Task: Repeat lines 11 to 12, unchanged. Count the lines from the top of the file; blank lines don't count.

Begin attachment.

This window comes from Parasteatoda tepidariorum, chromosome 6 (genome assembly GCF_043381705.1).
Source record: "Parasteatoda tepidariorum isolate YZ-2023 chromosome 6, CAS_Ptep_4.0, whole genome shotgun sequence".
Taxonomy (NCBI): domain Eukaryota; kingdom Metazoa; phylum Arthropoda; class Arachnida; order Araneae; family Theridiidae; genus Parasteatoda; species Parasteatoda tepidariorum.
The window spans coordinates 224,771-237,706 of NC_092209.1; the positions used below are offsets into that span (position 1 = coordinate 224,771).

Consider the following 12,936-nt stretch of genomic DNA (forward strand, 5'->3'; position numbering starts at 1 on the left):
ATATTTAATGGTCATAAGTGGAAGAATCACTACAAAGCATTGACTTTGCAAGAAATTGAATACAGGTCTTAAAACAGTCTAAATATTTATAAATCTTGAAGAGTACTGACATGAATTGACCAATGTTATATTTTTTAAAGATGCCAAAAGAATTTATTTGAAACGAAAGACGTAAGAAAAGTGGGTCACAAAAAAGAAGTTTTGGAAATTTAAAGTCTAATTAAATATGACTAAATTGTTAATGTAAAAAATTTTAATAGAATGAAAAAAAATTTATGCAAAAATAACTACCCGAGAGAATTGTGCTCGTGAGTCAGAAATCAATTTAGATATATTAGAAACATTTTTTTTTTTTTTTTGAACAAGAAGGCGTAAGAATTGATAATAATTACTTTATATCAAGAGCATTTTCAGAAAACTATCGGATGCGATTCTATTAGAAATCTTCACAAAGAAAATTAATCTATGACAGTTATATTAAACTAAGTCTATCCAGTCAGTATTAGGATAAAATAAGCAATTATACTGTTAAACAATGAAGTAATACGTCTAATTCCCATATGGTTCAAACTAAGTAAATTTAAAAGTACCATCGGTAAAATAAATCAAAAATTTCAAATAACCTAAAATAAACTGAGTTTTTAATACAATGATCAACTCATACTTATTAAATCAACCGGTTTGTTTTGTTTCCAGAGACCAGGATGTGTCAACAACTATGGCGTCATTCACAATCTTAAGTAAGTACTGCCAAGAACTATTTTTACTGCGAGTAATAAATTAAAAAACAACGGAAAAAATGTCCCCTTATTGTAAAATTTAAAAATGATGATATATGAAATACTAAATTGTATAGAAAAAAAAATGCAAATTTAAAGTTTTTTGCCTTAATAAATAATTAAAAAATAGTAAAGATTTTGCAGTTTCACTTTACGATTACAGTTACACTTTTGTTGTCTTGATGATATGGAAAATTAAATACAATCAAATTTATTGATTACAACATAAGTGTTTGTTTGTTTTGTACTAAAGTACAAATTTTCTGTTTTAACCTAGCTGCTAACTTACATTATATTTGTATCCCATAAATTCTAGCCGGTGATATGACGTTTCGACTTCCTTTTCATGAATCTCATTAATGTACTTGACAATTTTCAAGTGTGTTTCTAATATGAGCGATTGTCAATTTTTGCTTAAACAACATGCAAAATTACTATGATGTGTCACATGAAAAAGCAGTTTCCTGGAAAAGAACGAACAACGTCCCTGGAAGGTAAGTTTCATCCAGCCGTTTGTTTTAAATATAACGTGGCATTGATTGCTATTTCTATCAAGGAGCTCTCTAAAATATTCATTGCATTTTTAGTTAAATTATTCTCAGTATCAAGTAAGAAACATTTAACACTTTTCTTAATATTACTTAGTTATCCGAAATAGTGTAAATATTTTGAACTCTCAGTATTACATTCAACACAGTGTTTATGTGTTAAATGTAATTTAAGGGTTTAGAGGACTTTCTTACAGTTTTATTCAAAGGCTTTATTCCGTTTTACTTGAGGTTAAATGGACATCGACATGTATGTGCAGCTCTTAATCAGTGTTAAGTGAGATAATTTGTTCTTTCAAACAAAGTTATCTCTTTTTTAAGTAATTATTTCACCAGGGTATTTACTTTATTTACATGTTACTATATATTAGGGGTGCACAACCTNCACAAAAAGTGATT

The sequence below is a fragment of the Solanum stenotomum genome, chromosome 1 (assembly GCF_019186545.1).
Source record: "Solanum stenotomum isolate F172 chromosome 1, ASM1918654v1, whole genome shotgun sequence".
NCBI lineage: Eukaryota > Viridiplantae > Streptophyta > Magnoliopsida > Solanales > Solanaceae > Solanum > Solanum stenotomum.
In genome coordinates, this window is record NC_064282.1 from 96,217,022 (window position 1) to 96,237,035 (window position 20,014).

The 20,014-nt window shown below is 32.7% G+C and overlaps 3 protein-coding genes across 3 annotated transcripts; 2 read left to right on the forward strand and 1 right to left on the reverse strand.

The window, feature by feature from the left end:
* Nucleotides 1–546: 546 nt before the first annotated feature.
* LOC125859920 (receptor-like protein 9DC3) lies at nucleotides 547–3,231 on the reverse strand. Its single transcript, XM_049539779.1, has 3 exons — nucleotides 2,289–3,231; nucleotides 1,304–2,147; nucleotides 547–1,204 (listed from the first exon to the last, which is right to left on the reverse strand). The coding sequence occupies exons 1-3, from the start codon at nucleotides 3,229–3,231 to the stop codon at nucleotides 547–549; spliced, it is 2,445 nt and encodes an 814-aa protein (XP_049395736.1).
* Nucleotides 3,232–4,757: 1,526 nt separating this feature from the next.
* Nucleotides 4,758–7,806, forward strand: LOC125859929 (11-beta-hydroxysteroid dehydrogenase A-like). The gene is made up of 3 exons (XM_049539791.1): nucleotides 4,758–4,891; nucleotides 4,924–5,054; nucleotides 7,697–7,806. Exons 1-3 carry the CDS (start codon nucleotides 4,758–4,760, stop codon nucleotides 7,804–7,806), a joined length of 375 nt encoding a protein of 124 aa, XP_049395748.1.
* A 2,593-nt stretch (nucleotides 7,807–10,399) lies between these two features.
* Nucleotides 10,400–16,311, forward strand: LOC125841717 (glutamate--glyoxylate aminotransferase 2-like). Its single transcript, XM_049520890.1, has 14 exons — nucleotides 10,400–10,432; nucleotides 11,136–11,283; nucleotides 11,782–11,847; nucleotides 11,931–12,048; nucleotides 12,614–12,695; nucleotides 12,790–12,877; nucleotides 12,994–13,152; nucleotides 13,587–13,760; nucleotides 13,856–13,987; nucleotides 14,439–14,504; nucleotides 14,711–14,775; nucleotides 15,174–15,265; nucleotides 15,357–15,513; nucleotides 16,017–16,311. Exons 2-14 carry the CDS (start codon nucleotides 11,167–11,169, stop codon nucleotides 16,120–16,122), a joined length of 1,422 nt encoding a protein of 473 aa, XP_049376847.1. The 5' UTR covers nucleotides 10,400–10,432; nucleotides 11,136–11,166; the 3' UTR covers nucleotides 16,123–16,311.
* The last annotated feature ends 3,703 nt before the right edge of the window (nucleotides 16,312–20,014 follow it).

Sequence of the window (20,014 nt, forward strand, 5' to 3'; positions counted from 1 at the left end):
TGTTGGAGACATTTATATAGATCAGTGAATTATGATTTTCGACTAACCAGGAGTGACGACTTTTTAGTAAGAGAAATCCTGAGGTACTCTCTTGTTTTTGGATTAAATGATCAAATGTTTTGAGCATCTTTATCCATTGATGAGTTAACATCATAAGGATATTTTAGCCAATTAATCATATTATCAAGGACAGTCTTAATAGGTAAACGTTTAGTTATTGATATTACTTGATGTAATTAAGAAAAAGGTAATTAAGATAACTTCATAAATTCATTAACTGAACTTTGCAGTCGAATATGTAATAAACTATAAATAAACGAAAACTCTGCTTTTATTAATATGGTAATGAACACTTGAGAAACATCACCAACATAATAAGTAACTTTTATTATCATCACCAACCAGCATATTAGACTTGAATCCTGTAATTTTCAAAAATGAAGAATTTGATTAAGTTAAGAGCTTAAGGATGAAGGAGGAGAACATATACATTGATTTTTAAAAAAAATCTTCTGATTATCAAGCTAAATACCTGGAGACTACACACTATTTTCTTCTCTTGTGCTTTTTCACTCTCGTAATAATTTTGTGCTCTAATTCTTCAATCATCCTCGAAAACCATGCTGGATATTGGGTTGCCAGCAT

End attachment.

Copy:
The 20,014-nt window shown below is 32.7% G+C and overlaps 3 protein-coding genes across 3 annotated transcripts; 2 read left to right on the forward strand and 1 right to left on the reverse strand.

The window, feature by feature from the left end: